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I want to create a graphic, which consists of multiple, not equal curves [1], that have multiple faults [2]. In the end each color should be a unified area (can be cropped or extended to the document dimensions [3]). The resulting shapes shall in the end be used to mask (not distort) and tint images below (see example). This is done in Affinity Designer (Desktop or iPad) as a aesthetic design (book cover). Sketch of faults across curves

Here is what I came up with yet (colors and images changed):

What I have come up with yet

I tried to divide the areas by creating "cut-line-objects", but this seems to be a lot of copying, deleting of unnecessary by-products and manual shifting of nodes. This process is complex to replicate, if e.g. the curve shapes or fault-angle should be changed. Also this is not exact, and the only way I see is to calculating and positioning each point manually.

Is there an easier, more flexible way, than my described workflow?

  • I don't use Affinity Designer, but in Illustrator/InDesign this could be made quite easily by placing 4 copies of your graphic in 4 separate clipping paths and then shift them. Is this for aesthetic or scientific purposes? – Wolff May 18 at 9:37
  • You say that each color needs to end up as a unified area. That isn't necessarily possible since the curves could be shifted so they don't touch each other anymore. Seems to be happening in your image 3 in the bottom. – Wolff May 18 at 9:43
  • @Wolff Sorry for not clarifying; I want to use the objects as a mask (and filter etc.) for other images grouped below. I updated the sketch and question. For simplicity you can just ignore the purple color. The graphic is a aesthetic design for a book cover and not data driven. – Ahrdie May 18 at 11:05
  • Your question is good, but there are still things that seem unclear to me. Are the curves going to be just an overlay which just affects the colors of images and objects below? Or are the images below supposed to have the same faults as the curves? Are the curves vector shapes or a raster image like in your sketch? I'm asking because I suspect that you are too focused on flattening and snapping everything. It doesn't matter if your graphics have "ragged edges" and sloppiness if those parts of the graphic lies outside the format. – Wolff May 18 at 11:26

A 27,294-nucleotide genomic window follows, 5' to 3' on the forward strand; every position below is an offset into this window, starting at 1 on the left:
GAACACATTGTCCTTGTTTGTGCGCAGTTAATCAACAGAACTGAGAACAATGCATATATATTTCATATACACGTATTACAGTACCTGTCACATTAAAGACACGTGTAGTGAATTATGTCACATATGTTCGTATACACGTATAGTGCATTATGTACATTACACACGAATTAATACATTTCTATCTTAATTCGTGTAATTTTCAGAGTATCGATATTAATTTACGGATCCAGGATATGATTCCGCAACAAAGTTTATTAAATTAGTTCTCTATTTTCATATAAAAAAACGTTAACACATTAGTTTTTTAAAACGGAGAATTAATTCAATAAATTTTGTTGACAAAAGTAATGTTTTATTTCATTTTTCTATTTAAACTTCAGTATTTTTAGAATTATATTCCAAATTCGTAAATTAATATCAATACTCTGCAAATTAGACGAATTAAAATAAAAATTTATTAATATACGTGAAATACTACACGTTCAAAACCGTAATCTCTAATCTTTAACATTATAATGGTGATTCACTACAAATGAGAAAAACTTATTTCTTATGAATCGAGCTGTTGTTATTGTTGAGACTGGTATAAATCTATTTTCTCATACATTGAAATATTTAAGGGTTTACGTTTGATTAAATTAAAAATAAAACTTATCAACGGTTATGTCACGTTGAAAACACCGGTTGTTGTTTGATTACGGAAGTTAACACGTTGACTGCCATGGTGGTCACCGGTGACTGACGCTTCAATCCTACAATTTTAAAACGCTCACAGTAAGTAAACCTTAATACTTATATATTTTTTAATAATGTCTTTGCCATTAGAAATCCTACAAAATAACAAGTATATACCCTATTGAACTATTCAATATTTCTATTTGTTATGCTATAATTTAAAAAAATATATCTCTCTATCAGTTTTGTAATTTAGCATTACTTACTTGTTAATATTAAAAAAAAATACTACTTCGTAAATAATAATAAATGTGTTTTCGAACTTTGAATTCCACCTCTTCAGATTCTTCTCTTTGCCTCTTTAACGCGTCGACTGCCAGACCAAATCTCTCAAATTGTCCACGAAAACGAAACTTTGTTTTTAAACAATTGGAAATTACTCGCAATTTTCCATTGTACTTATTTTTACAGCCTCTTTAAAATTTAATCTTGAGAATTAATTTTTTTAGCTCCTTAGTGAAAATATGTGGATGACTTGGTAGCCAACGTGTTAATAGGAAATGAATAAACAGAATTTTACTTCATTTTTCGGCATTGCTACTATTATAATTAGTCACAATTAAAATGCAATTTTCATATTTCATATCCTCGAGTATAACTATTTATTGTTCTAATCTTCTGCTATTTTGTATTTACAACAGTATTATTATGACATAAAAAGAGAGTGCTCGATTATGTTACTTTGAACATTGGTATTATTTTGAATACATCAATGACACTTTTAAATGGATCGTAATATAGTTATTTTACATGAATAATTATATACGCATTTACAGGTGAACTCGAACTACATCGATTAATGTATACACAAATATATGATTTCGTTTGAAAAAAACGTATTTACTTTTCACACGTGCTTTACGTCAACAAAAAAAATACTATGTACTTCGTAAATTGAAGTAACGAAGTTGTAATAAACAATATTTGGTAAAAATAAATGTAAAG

• Thank you for those questions; this has not been clear yet. The curves shall just be an overlay, and not distort the images below (the images should not have the faults). I agree, that it doesn't matter, if the edges are ragged, because they can be scaled away. I have added to my initial question and added an example, I already created. – Ahrdie May 18 at 17:45
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I'm not sure that I fully understand your question, but I'll post this as inspiration. I don't mind if you can't accept it as an answer. It's done in InDesign, but the technique should be possible in Affinity Designer.

We start out with a set of vector shapes:

Then we place the images in each of the shapes and apply whatever coloring we want:

Now we regard this as a "finished" group which we want to apply faults/shifting to.

We group the shapes (or, to keep it editable, save it as a separate file and place it in another document) and rotate them (here I rotated 20 degrees):

Now we create 4 rectangles and place a copy of the group inside each one of them:

We can now easily shift the parts up and down to create the faults:

The whole thing is then grouped and rotated back (in this case -20 degrees):

To get rid of the ragged edges we can place the group inside a rectangle (or simply scale it until it exceeds the format):

Hope this helps!

  • I will definitely try your great idea to tilt the whole thing to create the faulted masks. I only see two problems: how do I cut multiple objects in Affinity Designer? Is there a way to reliably unify the cut-out parts after shifting, without generating artifacts? – Ahrdie May 18 at 17:48
  • I'm not sure... I've only tried Affinity Photo and watched videos of Affinity Designer. I don't how these functions perform. You should be able to first somehow intersect the rectangular masks with the curves within and then ungroup everything and join the pieces of each curve using add. – Wolff May 18 at 17:58
  • It worked! I only found a bug, that the intersection had to be done while inside the canvas, otherwise some parts would just disappear. I guess this is the easiest way to achive this. – Ahrdie May 18 at 18:09

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